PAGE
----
Tuesday, 31 May 2016

May Book Haul!

It's that time of the month again...time for book hauls! I'm looking forward to reading these stories soon - they all sound awesome. What's one book that you picked up this month?



1. The Boy at the Top of the Mountain by John Boyne      3. The Girls by Emma Cline
2. We're All in This Together by Amy Jones                      4. The House Between Tides by Sarah Maine

"You, Me and the Rest of Us: #NewYorkStories" by Alex Clermont | Book Review

You, Me and the Rest of Us:
 #NewYorkStories
by Alex Clermont
Publishing Date: March 31, 2016
Pages: 123 (eBook)
Publisher: See The Sun
Links: Goodreads | IndigoAmazon | Kobo

New York City: the Big Apple, the City that Never Sleeps...whatever you call it, chances are you know it by name, and even if you've never been there, you can probably picture the hustle and bustle in your head. You, Me and the Rest of Us: #NewYorkStories is a collection of short stories that brings the people of NYC to life.

Something I look for a lot in books is character diversity - and this book has it in spades. There are so many different people in this collection, and I really do mean different: there are a variety of races, genders, ages, sexualities...it really reflects the cultures present in the city.

This collection is very much about the "human experience". Everyone deals with different issues in their lives, and with these characters we see everyone from a young man from a small town moving to the big city, to a pair of immigrants envisioning their newborn's future, to a group of vigilantes tired of seeing their friends get killed by cops. We really get to know and feel for people from all walks of life.

The writing in this collection makes the characters so vivid, and it makes me care about them and become invested in their stories. Whether or not I could see myself in each character's situation, I was always able to empathize with them easily and understand why they felt the way they did or why they were reacting the way they were.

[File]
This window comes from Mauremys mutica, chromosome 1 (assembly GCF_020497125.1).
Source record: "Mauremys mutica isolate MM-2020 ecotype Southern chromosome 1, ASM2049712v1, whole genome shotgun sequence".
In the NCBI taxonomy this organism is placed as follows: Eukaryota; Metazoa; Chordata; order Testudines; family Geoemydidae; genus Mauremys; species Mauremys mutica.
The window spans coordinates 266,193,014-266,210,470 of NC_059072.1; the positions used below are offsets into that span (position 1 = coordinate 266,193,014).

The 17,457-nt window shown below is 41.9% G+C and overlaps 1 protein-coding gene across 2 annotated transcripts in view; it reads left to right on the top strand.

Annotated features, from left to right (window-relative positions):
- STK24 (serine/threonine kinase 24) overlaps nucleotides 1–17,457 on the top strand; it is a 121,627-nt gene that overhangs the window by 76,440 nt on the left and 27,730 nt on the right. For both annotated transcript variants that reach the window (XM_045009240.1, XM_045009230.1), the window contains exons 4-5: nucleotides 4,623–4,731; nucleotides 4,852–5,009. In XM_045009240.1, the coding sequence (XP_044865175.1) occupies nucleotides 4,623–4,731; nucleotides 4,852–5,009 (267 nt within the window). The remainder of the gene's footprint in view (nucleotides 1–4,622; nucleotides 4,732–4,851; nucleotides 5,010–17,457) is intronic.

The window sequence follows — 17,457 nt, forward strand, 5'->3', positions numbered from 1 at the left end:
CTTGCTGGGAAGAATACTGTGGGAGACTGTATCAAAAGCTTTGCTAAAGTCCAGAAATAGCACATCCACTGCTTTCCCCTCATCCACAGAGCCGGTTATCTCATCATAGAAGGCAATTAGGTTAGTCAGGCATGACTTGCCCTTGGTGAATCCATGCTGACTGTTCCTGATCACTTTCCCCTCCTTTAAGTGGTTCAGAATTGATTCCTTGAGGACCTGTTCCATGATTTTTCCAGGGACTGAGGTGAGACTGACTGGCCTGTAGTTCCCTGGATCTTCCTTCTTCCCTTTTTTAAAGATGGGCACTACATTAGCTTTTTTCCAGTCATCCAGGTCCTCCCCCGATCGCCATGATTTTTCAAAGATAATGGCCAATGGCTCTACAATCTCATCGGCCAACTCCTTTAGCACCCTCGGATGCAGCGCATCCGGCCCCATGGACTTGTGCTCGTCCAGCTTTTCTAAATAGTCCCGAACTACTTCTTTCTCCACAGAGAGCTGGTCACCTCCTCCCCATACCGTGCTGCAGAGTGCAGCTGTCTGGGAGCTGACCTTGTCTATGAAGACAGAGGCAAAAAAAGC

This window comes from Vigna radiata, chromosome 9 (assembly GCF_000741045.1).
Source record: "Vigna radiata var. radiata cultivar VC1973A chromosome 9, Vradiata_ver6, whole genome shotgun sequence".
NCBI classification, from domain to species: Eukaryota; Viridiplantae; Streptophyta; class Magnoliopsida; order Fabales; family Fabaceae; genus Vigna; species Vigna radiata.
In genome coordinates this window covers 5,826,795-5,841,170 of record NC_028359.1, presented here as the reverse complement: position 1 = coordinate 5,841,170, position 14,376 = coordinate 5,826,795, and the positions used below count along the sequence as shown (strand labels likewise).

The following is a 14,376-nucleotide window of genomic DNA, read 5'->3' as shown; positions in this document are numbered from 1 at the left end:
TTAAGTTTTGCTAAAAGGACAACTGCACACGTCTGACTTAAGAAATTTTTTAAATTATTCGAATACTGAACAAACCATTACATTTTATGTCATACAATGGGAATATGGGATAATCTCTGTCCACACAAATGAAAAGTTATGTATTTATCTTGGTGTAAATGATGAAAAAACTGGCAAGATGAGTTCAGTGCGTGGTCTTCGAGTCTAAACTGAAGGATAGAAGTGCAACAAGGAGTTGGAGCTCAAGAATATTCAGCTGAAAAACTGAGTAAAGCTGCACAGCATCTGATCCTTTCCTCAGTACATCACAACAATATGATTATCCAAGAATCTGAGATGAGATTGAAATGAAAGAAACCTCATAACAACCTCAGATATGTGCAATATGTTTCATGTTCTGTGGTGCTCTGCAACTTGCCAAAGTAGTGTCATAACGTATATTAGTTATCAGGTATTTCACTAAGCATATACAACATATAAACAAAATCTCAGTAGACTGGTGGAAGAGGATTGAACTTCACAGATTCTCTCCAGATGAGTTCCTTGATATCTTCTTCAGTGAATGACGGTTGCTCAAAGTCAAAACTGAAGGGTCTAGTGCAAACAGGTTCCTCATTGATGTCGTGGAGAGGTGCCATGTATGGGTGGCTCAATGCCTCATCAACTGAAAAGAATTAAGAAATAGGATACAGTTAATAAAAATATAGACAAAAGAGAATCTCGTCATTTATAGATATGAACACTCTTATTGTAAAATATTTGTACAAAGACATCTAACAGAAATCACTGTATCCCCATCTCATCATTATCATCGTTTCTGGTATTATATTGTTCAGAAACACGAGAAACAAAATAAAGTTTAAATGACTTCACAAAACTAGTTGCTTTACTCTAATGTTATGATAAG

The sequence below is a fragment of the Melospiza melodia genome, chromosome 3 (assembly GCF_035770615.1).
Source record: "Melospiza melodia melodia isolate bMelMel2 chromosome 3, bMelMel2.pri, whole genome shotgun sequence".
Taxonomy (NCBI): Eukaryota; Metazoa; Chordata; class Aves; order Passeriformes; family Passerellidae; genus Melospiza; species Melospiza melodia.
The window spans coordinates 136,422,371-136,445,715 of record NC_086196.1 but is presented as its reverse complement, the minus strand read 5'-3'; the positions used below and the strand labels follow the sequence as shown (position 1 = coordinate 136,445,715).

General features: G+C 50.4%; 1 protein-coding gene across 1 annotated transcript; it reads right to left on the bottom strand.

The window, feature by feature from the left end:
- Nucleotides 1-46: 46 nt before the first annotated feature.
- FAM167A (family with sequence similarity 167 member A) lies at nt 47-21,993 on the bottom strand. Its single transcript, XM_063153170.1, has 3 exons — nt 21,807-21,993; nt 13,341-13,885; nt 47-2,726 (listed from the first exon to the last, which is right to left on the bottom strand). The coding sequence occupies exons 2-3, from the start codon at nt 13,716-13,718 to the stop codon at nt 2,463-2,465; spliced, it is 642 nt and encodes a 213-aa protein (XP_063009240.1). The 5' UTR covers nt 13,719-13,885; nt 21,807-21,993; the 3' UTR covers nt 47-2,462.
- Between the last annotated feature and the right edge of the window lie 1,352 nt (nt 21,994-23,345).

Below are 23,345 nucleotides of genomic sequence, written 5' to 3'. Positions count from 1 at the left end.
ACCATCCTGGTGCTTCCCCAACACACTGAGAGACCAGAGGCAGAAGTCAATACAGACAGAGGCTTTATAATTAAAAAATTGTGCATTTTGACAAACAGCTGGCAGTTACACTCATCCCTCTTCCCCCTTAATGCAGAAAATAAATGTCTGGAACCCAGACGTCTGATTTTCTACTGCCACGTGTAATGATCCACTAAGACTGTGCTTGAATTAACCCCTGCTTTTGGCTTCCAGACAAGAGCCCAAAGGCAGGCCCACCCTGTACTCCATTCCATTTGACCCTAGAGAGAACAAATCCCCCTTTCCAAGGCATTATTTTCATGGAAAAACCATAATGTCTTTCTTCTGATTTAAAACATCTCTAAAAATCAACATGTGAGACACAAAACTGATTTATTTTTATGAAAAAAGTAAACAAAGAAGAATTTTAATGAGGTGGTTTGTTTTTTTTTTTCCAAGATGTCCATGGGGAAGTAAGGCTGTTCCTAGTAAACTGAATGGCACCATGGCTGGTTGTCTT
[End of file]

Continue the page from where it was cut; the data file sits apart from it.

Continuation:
I've mentioned before that correct grammar is important to me, and there were quite a few errors in this book, but it didn't take away from my enjoyment of the stories. In fact, out of the 14 stories, there was only one I didn't really identify with. In a collection of stories, I'd say that's a pretty good ratio!

If you love New York City (or the idea of it), I definitely recommend giving this collection of short stories a read.

*This book was sent to me by the author in exchange for an honest review.

Monday, 30 May 2016

"Joy" Movie Review & Giveaway! | Movie Monday

Joy (2015)
DVD Release Date: May 3, 2016
Run Time: 2h 4min.
Rating: PG-13
Genre: History/Biography
Links: Best Buy | Amazon | iTunes | Google Play

"Joy is one of those people who rejoiced in making things."

Joy is the true story of a young woman with an entrepreneurial spirit. She was creative from a young age and loved making things, particularly those that solved a problem. When she comes up with an idea for a new mop, she's thrown into the cut-throat world of business and quickly realizes she faces more obstacles than she thought possible.

Joy's story is told to us in a voice-over by her grandmother, which is rather appropriate since she was the one who instilled in Joy that she could do whatever she dreamed of.

Joy's family plays a big, albeit complicated, role in her business journey. We see how her friends and family can make all the difference when they're trying to help each other out. She cares for and houses her whole immediate family and they are ever-present. Her home is chaotic and she's constantly running around trying to keep everyone in line while also fixing everything herself. As a viewer, it's kind of funny to see how hectic everything is in her household because you'd think she wouldn't be able to get anything done with all the things that go wrong. And yet, Joy manages to think up a game-changing invention.

What started as a great idea being manufactured out of her father's garage, turned into a business empire. In order to get there though, Joy had to endure a whole lot of hardships. She faced the trials of starting a business, the frustration and heartbreak that come with the unsuccessful days and the failures, and the disappointment that comes when people give up on you.